The sides before bending are shown below, next to two aluminum sheets that will sandwich each side as it’s bent. Notice that the sides have been marked at the waist to position them on the form.
The aluminum sandwiching sheets and silicone blanket are shown below.
The side to be bent is first wetted thoroughly – I put it in the shower for a few moments – and then placed between the aluminum sheets. The wetting helps to keep the wood from burning, and also forms steam to penetrate through the sides to speed the heating. The silicone blanket is placed on top, and the whole assembly is set atop the form with the waist marking positioned above the waist in the form. The waist clamping caul is placed on top, and the silicone blanket is plugged in to start the heating.
Pressure is applied to the waist caul; when the wood has heated to a high enough temperature, it will “give”, and bend down toward the form. At some point it will be possible to bring the eye hooks up and slide them into the slots in the caul. The wing nuts can then be used to snug the side down against the form.
The head caul can now be used to press the upper bout down against the form. Again, the side will be felt to “give”, and slowly bend down to the form. The eye hooks can be slid into the caul’s slots, and the wing nuts can snug the side to the form.
Finally, the same can be done for the lower bout. The resulting bent side can be seen below, clamped against the form. I leave the side in the form for 30 minutes or so, periodically plugging and unplugging the blanket for the first 5 minutes after clamping to keep the sides hot, to “set” the bend, and then letting the side cool for the remaining time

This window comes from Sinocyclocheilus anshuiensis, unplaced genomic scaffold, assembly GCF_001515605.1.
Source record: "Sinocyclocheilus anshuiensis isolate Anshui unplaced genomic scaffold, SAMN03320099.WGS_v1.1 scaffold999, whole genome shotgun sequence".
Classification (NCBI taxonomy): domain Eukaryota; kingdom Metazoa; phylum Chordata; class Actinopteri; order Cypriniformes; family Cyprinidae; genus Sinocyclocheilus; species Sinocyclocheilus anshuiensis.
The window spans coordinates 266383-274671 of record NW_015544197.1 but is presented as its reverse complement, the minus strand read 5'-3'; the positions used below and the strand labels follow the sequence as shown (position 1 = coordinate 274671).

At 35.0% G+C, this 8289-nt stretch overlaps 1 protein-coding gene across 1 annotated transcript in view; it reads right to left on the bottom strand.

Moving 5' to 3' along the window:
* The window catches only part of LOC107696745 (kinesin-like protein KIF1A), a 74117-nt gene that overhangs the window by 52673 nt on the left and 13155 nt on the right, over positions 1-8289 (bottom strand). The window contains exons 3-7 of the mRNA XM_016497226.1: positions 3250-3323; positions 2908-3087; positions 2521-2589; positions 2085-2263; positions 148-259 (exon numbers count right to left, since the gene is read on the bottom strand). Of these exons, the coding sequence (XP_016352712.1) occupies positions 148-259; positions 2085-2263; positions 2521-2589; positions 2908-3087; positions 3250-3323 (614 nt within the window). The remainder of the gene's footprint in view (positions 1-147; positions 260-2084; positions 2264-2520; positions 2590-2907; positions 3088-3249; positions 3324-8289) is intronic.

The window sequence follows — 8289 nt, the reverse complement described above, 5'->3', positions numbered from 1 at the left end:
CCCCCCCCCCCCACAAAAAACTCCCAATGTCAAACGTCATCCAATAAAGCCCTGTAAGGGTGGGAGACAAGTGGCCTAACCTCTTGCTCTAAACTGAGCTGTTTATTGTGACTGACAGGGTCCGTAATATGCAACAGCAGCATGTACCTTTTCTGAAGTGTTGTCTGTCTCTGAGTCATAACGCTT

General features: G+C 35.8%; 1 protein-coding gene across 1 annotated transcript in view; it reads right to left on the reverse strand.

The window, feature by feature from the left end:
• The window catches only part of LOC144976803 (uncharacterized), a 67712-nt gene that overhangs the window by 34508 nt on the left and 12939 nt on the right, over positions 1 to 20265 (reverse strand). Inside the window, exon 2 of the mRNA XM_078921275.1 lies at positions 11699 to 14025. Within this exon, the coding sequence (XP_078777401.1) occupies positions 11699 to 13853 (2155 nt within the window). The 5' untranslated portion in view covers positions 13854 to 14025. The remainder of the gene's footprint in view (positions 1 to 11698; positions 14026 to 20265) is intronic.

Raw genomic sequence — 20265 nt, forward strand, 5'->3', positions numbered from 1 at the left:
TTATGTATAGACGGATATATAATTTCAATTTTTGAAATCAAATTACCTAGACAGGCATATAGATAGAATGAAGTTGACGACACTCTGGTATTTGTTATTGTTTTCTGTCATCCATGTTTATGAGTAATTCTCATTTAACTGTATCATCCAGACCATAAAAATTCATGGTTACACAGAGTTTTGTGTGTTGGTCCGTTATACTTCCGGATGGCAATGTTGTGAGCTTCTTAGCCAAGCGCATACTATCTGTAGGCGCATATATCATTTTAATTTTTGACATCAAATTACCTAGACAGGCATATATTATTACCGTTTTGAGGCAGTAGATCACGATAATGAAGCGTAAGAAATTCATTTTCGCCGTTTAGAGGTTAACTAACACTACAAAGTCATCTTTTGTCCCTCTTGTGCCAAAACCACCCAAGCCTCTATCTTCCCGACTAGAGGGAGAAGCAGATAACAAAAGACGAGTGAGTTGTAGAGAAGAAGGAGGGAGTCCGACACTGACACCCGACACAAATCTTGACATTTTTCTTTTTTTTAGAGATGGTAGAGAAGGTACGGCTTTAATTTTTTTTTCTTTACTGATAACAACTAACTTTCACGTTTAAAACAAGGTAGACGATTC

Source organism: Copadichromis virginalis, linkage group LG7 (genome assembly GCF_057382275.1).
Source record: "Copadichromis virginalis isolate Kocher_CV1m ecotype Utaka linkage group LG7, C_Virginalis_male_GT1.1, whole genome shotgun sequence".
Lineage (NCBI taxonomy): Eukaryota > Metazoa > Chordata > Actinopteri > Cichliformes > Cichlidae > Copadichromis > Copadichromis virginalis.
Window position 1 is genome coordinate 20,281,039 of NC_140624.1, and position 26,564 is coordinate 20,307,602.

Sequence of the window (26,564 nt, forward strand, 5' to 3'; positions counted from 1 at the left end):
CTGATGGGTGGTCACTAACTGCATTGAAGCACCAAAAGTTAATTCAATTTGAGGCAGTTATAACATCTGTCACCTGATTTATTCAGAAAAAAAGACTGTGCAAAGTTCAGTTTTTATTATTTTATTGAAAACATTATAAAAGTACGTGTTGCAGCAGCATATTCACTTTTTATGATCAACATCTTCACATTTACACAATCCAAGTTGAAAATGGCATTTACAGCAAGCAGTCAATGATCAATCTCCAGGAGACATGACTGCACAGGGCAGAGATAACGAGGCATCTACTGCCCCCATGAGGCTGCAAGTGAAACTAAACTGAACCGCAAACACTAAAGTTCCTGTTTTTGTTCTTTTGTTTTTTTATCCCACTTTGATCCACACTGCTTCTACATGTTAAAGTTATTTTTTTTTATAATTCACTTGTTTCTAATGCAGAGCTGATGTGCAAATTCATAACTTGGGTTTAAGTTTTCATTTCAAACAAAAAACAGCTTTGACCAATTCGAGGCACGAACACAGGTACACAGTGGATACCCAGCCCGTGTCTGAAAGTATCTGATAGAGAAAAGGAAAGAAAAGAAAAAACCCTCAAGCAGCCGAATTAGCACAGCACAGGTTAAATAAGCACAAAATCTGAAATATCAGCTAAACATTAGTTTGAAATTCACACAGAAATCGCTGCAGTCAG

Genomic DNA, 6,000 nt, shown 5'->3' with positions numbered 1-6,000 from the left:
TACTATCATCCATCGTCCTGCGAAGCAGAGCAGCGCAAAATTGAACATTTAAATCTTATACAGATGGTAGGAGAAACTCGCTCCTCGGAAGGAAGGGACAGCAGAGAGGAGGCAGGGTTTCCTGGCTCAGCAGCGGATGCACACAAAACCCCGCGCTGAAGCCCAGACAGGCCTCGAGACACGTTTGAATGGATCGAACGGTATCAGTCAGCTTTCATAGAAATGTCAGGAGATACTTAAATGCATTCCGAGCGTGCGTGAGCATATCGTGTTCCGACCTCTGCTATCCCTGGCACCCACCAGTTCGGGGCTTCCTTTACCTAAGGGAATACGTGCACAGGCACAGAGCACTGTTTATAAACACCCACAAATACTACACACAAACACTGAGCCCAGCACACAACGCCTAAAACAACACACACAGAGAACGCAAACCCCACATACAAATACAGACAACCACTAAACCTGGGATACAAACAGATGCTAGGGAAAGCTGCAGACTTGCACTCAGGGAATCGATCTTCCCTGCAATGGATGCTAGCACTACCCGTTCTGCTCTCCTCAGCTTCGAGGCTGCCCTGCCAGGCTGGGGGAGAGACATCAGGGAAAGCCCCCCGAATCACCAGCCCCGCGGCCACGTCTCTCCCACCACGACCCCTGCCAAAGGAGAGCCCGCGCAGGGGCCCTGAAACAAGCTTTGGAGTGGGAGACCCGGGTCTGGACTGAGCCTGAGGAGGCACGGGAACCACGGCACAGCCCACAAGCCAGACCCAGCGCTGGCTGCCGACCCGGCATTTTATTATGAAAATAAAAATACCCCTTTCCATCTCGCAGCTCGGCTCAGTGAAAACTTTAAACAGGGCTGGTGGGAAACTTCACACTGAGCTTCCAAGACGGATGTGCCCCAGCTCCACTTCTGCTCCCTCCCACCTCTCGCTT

It will almost certainly be necessary to unplug the blanket at times during this operation; otherwise, it can get hot enough to char the sides. Also, I’ve found that the heat from the blanket can dry out the lower bout while the waist and upper bout are being bent down to the form. I use the water bottle shown to spray the side to moisten it if it has dried out.
When both sides are bent, the sides can be joined to the end and neck blocks. The sides are first trimmed to the exact size at the head and tail. The sides are marked by placing them in the body gluing jig…
… cut on the bandsaw, and then trimmed with a handplane using the trimming jig shown below.
The end and neck blocks are curved on their faces to match the curvature of the sides at the neck and tail. Note that both are scribed on their centerlines on all four faces, to aid in aligning the sides when they’re glued.
The sides can then be joined to the end and neck blocks. This uses the clamping jigs shown below, which consist of support blocks with a pair of clamping cauls secured with carriage bolts.
The end or neck block is placed on the support block (which is clamped in a vise), glue is applied, and each side is secured with a clamping caul, clamping it to the end/neck block.
When the sides have been joined to the end and neck blocks, the end binding strip can be inlaid. The tail is scribed to fit the binding strip, and the groove is cut.
The strip is then glued in place…
…and when dry, is scraped flush with the sides.